Author: Lisa Halliday
Publisher: Simon & Schuster
Publishing Date: 6th February 2018
Told in three distinct and uniquely compelling sections, Asymmetry explores the imbalances that spark and sustain many of our most dramatic human relations: inequities in age, power, talent, wealth, fame, geography, and justice. The first section, “Folly” tells the story of Alice, a young American editor, and her relationship with the famous and much older writer Ezra Blazer. A tender and exquisite account of an unexpected romance that takes place in New York during the early years of the Iraq War, Folly also suggests an aspiring novelist’s coming-of-age. By contrast, “Madness” is narrated by Amar, an Iraqi-American man who, on his way to visit his brother in Kurdistan, is detained by immigration officers and spends the last weekend of 2008 in a holding room in Heathrow. These two seemingly disparate stories gain resonance as their perspectives interact and overlap, with yet new implications for their relationship revealed in an unexpected coda.
The first section “Folly” was probably my favourite out of the three as I enjoyed Alice’s narration. The relationship between Alice and Ezra I found to be quite interesting as it feels awfully mundane in terms of their interactions, but then you get the occasional reminder on their vast age difference of ~40/50 years in the form of him needing a back operation, etc. There’s also Alice’s obvious admiration of the author which makes her feel majorly inferior in her eyes, thereby affecting their relationship. This, combined with Ezra’s care and concern for her, makes for romantic relationship containing aspects belonging more to a father/daughter or student/mentor bond.
The second part “Madness” I found a lot more arduous to get through as I felt a lack of connection between myself and the narrator, Amar, meaning it was quite hard to get into. This part is written whilst Amar is detained in Heathrow Airport, wanting to travel to Iraq to visit his brother, and the story dovetails between his real-time interactions in the airport and flashbacks on his experiences growing up. Due to this, I found it quite hard to follow what was going on, therefore not being able to enjoy it as much as I’d have liked.
The last part “Ezra Blazer’s Desert Island Discs” is where everything is supposedly meant to be brought together in a big revelation for the reader and unfortunately for me that didn’t seem to be the case. This section is set out as though it is a typical interview for the show – which in case you didn’t know, is a radio show where a famous individual explains the tracks which make up the ‘soundtrack of their lives’, explaining what each piece means to them. Although it didn’t result in the “unexpected coda” the blurb claimed it would, it did shine a light on Ezra’s experiences growing up and gave a deeper insight into his character, which we previously hadn’t seen due to only viewing him through Alice’s eyes.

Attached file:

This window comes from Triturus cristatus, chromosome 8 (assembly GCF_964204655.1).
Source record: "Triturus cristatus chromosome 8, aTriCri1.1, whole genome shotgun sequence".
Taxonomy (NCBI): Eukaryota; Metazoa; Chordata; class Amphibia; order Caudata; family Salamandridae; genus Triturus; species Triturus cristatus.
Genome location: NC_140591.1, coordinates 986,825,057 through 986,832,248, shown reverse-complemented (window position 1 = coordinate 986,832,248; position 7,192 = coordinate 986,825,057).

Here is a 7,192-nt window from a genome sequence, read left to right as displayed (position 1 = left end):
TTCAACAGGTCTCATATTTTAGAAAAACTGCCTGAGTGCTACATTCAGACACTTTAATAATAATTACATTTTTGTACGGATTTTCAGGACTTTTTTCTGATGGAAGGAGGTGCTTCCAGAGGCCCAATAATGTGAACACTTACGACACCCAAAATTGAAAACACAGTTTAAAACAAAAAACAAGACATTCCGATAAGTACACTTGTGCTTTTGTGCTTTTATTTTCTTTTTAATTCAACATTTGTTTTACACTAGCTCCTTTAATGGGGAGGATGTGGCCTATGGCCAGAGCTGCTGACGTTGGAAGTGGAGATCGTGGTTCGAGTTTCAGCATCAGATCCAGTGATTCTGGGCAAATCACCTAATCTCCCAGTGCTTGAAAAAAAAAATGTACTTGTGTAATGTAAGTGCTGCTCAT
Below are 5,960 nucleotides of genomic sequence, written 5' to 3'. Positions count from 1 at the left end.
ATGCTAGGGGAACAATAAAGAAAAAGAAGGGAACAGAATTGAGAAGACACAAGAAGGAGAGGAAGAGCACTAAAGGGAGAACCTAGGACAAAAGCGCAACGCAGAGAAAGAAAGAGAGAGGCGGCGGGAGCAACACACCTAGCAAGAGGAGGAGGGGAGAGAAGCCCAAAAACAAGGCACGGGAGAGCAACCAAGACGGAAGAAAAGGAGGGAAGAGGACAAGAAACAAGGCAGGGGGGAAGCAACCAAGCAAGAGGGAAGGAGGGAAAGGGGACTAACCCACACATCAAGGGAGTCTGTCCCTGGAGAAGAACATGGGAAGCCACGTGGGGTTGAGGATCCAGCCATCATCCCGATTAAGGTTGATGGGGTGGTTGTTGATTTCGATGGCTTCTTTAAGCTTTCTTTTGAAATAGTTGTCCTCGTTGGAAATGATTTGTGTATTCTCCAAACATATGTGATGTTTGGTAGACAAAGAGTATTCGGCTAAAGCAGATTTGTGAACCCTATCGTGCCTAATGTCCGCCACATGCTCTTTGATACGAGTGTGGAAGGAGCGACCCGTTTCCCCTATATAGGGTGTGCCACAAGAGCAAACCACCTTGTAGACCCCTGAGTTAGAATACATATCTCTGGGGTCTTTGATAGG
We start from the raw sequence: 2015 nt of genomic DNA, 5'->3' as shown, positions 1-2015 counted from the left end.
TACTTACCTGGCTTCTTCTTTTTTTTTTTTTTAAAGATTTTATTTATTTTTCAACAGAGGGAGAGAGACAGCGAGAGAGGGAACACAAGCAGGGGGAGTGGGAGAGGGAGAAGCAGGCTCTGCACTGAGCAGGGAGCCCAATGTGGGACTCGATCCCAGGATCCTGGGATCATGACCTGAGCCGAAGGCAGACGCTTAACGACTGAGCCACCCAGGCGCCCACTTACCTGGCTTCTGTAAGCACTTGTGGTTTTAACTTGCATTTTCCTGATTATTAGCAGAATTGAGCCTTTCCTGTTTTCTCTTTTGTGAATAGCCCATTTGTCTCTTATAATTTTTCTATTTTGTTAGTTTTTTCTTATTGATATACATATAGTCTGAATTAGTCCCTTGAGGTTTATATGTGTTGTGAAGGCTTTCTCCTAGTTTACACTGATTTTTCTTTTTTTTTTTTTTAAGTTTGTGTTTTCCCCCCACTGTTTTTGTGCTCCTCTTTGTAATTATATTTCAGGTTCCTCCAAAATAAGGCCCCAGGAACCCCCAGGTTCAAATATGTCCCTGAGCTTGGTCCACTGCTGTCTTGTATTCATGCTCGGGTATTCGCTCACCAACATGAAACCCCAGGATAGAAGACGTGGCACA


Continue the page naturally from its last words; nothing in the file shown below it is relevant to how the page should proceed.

I found Asymmetry to be a rather underwhelming read on the whole. The writing of the author was fairly pleasant to read and the characters were well-written, however I didn’t feel as though all three parts were well-connected, or at least in an obvious way. Since reading it I’ve read some other reviews detailing what the author was aiming to achieve and in all fairness it seems interesting, but coming from the viewpoint of the average reader who isn’t going to analyse the themes running through the book in great detail, it seems a slightly too out-there to add to the reading experience of the book. Especially as it’s not something that can be enjoyed whilst reading but only on later reflection.
If you’re looking for a book in which the author is trying to present big ideas and themes through reflection and analysis, then by all means give it a read, however, if you’re aiming to read for simple enjoyment then I’d recommend to maybe give this book a pass.
Rating : 2.5/5